The Colorado River Delta

The northern terminus of the Sea of Cortez is an arrid and parched land where once the Colorado flowed into the sea.  It was an area teaming with abundant life and provided vital nutrients to sustain marine life.

Naturalist and writer, Aldo Leopold, traveled the Delta with his brother in a canoe in 1922.  His ensuing essay, “The Green Lagoon,” provided lulling description of the Colorado River Delta at the time:

Dawn on the Delta was whistled in by Gambel quail, which roosted
in the mesquites overhanging camp. When the sun peeped over the
Sierra Madre, it slanted across a hundred miles of lovely desolation, a
vast flat bowl of wilderness rimmed by jagged peaks. On the map the
Delta was bisected by the river, but in fact the river was nowhere and
everywhere, for he could not decide which of a hundred green lagoons
offered the most pleasant and least speedy path to the gulf.

The still waters were of a deep emerald hue, colored by algae, I
suppose, but no less green for all that. At each bend we saw egrets
standing in the pools ahead, each white statue matched by its white
reflection.

Sea of Cortez meets what's left of the Colorado River (ie, nothing)

Sea of Cortez used to join the Colorado River

The place that Leopold described no longer exists.  Like too many precious and vital places on the planet, the Colorado Delta long ago gave way to dusty sand and desicated land – the victim of water practices in the Western United States that divert water to hydroelectric plants and the thirsty communities of Los Angeles and Las Vegas.

It could easily be argued, that without the water, the expansive growth of these communities would have stalled or been curtailed decades ago.

 

Today, the Colorado supports about 30 million people and 1 million acres of irrigated farmland. It pours its flow out to Los Angeles and San Diego, Phoenix and Tucson, Las Vegas, Denver and Mexicali. Its waters make the desert burst with tomatoes, melons, alfalfa and cotton.  But with no water reserved for the river itself, the Colorado dries up long before it reaches the sea, and much of its delta is at death’s door.– Sandra Postel, LA TIMES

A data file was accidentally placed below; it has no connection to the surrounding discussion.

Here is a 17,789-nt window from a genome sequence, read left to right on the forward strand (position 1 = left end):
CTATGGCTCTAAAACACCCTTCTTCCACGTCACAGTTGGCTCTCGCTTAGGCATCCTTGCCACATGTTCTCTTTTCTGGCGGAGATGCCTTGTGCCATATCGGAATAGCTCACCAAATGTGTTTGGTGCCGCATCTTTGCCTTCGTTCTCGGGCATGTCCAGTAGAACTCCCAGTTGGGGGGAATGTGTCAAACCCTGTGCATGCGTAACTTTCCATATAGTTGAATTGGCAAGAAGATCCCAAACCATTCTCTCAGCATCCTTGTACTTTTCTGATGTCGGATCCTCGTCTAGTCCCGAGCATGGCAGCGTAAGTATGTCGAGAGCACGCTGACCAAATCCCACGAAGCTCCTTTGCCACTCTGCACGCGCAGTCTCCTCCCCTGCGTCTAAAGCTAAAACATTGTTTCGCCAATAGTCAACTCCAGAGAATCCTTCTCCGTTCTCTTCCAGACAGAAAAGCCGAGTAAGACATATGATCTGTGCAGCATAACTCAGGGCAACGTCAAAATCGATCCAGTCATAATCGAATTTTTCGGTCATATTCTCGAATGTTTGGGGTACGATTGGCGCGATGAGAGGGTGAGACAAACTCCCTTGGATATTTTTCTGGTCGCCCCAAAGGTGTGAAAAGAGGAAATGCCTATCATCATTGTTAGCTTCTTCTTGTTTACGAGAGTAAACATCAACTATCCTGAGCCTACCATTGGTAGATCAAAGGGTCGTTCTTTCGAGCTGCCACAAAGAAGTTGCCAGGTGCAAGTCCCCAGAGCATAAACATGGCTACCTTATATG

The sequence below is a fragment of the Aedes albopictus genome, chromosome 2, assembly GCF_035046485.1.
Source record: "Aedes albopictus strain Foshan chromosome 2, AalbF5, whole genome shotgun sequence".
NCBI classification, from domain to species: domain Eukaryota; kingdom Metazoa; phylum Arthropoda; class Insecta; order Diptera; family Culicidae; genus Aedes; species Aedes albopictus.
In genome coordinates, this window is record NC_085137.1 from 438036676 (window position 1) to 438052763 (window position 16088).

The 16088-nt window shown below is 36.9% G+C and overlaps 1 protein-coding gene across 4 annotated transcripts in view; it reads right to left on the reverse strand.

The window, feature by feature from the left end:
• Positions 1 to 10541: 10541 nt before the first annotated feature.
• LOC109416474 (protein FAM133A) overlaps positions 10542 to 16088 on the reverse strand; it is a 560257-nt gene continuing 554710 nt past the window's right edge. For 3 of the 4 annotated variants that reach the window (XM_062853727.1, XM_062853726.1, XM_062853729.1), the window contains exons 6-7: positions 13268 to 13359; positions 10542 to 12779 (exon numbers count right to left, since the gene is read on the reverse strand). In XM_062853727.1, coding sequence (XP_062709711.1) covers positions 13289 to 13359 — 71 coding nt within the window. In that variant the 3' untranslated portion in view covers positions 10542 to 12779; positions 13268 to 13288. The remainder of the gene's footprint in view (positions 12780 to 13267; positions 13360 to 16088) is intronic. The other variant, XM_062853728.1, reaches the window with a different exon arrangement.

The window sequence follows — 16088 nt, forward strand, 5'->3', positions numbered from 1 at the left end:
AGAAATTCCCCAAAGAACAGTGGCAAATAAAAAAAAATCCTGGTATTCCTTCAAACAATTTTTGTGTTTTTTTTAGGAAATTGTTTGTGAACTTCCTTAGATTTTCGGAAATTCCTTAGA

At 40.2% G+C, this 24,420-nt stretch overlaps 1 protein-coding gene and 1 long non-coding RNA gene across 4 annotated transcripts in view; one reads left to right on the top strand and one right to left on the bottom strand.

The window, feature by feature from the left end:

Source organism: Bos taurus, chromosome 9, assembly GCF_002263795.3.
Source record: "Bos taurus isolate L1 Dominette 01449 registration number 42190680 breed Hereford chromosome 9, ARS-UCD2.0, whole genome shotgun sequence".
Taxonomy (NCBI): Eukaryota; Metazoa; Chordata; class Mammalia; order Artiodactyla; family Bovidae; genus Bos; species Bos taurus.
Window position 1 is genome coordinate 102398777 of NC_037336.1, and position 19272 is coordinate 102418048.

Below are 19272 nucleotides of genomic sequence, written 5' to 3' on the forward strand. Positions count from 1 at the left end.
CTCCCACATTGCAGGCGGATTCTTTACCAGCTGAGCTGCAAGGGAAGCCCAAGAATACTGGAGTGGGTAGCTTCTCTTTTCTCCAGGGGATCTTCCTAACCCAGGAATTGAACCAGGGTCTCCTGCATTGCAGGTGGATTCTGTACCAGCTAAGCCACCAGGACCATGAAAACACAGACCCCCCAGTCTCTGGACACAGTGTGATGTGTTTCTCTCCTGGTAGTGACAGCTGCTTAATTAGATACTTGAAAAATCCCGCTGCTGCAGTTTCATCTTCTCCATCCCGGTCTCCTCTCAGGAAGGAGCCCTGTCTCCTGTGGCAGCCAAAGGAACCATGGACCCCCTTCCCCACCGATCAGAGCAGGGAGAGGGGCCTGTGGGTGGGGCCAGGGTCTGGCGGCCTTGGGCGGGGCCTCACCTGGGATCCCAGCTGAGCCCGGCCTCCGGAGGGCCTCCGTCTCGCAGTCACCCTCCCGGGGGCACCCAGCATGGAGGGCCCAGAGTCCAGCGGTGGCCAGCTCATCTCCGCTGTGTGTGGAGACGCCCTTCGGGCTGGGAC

The resulting paucity in nutrients reaching the Sea of Cortez has manifested in loss of marine life in the area.  Without the cascading effect of constant replenishment provided by the river, fish no longer spawn in the waters, and basically, that area of the sea has entered a period of deep decline.

Caught between humans jockeying for control of the resource, the river itself holds little sway.  It falls on the shoulders of a small number of activists who recognize an earth-based need to create a voice and speak for the river.

“A Changing Delta,” narrated by Alexandra Cousteau and sponsored  by The Ocean Foundation and Marine Ventures Foundation premiered at the Wild And Scenic Film Festival on January 12th.  The film  explores the history of the Colorado Delta from its original vibrancy to the present day restoration efforts by groups such as BlueCloud Spatial and Pronatura.  Says Ocean Foundation President, Mark Spalding, “I cannot imagine a better way to document the story of how we have changed the Colorado Delta over time.”

It is only through the ceaseless desire to make the Delta right again, that change slowly has begun to take place. One of the complications with the Delta property is that it exists entirely within the Mexican borders, but is fed – or was fed – by a river that has its origins in the United States. When the Glenn Canyon dam was built in the 90s, water reaching the Sea of Cortez vanished. Mexican outrage was ignored.

And so it was history in the making, when on November 20, 2012, Mexico and the United States turned a new page in their relationship to the Colorado River. The two countries united to sign a 5-year bilateral Colorado River agreement. Minute 319 is probably the most important water treaty since 1944.

The term of the agreement is short, and the Delta is but one provision of a large number of terms, but it establishes a framework for cooperation and recognizes the river needs on both sides of the border. With continued efforts, maybe the rich riparian Delta that Leopold and his brother canoed in 1922 will once again flourish.